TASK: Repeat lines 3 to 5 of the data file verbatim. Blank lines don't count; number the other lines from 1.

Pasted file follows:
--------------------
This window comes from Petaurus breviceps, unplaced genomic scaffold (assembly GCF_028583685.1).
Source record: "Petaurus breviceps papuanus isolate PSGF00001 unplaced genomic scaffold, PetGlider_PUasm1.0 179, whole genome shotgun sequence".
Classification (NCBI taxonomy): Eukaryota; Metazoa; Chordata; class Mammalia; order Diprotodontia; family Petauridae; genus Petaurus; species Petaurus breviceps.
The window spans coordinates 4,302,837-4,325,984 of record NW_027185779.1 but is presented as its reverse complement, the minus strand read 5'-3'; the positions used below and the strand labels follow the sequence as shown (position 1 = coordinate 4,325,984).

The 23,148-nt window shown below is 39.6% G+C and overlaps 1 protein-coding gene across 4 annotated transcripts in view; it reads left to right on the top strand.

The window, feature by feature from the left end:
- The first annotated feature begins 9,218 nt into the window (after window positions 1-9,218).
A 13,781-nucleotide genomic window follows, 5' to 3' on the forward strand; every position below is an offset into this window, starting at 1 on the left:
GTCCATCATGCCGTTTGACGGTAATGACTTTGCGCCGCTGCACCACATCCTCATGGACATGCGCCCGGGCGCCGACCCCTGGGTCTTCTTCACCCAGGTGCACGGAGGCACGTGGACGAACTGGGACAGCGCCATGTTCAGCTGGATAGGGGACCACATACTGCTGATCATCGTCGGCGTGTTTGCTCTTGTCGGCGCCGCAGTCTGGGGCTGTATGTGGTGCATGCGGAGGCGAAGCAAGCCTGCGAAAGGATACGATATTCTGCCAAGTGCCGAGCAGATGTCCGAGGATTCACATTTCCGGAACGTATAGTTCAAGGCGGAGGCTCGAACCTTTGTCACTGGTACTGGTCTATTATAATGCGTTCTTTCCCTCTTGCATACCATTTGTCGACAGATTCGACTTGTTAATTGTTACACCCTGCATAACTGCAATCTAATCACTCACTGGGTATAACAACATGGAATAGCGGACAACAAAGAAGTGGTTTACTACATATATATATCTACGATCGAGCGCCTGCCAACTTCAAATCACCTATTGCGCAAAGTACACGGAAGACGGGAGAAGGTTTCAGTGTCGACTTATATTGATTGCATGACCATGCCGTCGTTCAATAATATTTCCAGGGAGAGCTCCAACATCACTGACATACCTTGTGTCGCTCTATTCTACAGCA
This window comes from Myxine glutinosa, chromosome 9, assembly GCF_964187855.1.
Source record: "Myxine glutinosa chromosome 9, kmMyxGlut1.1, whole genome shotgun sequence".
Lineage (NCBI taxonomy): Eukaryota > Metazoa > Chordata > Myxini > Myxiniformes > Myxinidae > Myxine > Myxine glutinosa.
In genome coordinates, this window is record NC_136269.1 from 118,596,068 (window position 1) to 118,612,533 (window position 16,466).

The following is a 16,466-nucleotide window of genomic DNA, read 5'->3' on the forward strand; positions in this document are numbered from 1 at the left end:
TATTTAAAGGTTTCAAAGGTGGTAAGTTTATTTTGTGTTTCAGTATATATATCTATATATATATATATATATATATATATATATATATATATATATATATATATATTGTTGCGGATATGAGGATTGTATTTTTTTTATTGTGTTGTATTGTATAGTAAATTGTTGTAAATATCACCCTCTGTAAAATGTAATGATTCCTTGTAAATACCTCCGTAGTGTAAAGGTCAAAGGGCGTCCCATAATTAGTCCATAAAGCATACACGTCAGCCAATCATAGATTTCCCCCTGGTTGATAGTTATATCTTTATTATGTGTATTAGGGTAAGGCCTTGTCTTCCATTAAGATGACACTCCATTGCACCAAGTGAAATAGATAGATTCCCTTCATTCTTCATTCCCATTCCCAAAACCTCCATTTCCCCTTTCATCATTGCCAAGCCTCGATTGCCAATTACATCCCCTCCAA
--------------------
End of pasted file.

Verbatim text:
Classification (NCBI taxonomy): Eukaryota; Metazoa; Chordata; class Mammalia; order Diprotodontia; family Petauridae; genus Petaurus; species Petaurus breviceps.
The window spans coordinates 4,302,837-4,325,984 of record NW_027185779.1 but is presented as its reverse complement, the minus strand read 5'-3'; the positions used below and the strand labels follow the sequence as shown (position 1 = coordinate 4,325,984).

The 23,148-nt window shown below is 39.6% G+C and overlaps 1 protein-coding gene across 4 annotated transcripts in view; it reads left to right on the top strand.